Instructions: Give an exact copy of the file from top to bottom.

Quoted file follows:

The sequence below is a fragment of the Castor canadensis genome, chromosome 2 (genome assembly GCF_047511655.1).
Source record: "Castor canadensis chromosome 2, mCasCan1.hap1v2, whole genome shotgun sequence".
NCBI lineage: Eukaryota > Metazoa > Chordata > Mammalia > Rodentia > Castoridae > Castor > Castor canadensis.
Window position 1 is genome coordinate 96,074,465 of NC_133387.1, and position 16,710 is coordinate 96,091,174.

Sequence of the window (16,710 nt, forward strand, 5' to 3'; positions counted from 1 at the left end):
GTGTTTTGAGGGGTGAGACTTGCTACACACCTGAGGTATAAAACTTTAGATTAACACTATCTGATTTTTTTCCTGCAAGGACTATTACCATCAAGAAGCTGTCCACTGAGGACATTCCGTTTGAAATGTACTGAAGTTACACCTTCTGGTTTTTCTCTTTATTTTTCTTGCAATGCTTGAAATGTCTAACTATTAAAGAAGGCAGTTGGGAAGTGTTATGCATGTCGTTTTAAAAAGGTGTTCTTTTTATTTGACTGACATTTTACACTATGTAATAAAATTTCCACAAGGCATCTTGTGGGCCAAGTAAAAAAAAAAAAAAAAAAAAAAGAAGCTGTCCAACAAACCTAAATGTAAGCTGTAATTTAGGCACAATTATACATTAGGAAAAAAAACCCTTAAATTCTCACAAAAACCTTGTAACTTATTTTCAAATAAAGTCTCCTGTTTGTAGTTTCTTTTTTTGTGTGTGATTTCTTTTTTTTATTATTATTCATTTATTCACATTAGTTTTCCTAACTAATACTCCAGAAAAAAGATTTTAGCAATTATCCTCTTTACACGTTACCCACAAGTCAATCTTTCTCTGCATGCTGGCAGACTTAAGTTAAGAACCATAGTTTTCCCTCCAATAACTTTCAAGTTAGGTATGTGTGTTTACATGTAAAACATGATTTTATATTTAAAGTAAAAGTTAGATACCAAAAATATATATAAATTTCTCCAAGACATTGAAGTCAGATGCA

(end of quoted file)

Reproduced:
The sequence below is a fragment of the Castor canadensis genome, chromosome 2 (genome assembly GCF_047511655.1).
Source record: "Castor canadensis chromosome 2, mCasCan1.hap1v2, whole genome shotgun sequence".
NCBI lineage: Eukaryota > Metazoa > Chordata > Mammalia > Rodentia > Castoridae > Castor > Castor canadensis.
Window position 1 is genome coordinate 96,074,465 of NC_133387.1, and position 16,710 is coordinate 96,091,174.

Sequence of the window (16,710 nt, forward strand, 5' to 3'; positions counted from 1 at the left end):
GTGTTTTGAGGGGTGAGACTTGCTACACACCTGAGGTATAAAACTTTAGATTAACACTATCTGATTTTTTTCCTGCAAGGACTATTACCATCAAGAAGCTGTCCACTGAGGACATTCCGTTTGAAATGTACTGAAGTTACACCTTCTGGTTTTTCTCTTTATTTTTCTTGCAATGCTTGAAATGTCTAACTATTAAAGAAGGCAGTTGGGAAGTGTTATGCATGTCGTTTTAAAAAGGTGTTCTTTTTATTTGACTGACATTTTACACTATGTAATAAAATTTCCACAAGGCATCTTGTGGGCCAAGTAAAAAAAAAAAAAAAAAAAAAAGAAGCTGTCCAACAAACCTAAATGTAAGCTGTAATTTAGGCACAATTATACATTAGGAAAAAAAACCCTTAAATTCTCACAAAAACCTTGTAACTTATTTTCAAATAAAGTCTCCTGTTTGTAGTTTCTTTTTTTGTGTGTGATTTCTTTTTTTTATTATTATTCATTTATTCACATTAGTTTTCCTAACTAATACTCCAGAAAAAAGATTTTAGCAATTATCCTCTTTACACGTTACCCACAAGTCAATCTTTCTCTGCATGCTGGCAGACTTAAGTTAAGAACCATAGTTTTCCCTCCAATAACTTTCAAGTTAGGTATGTGTGTTTACATGTAAAACATGATTTTATATTTAAAGTAAAAGTTAGATACCAAAAATATATATAAATTTCTCCAAGACATTGAAGTCAGATGCA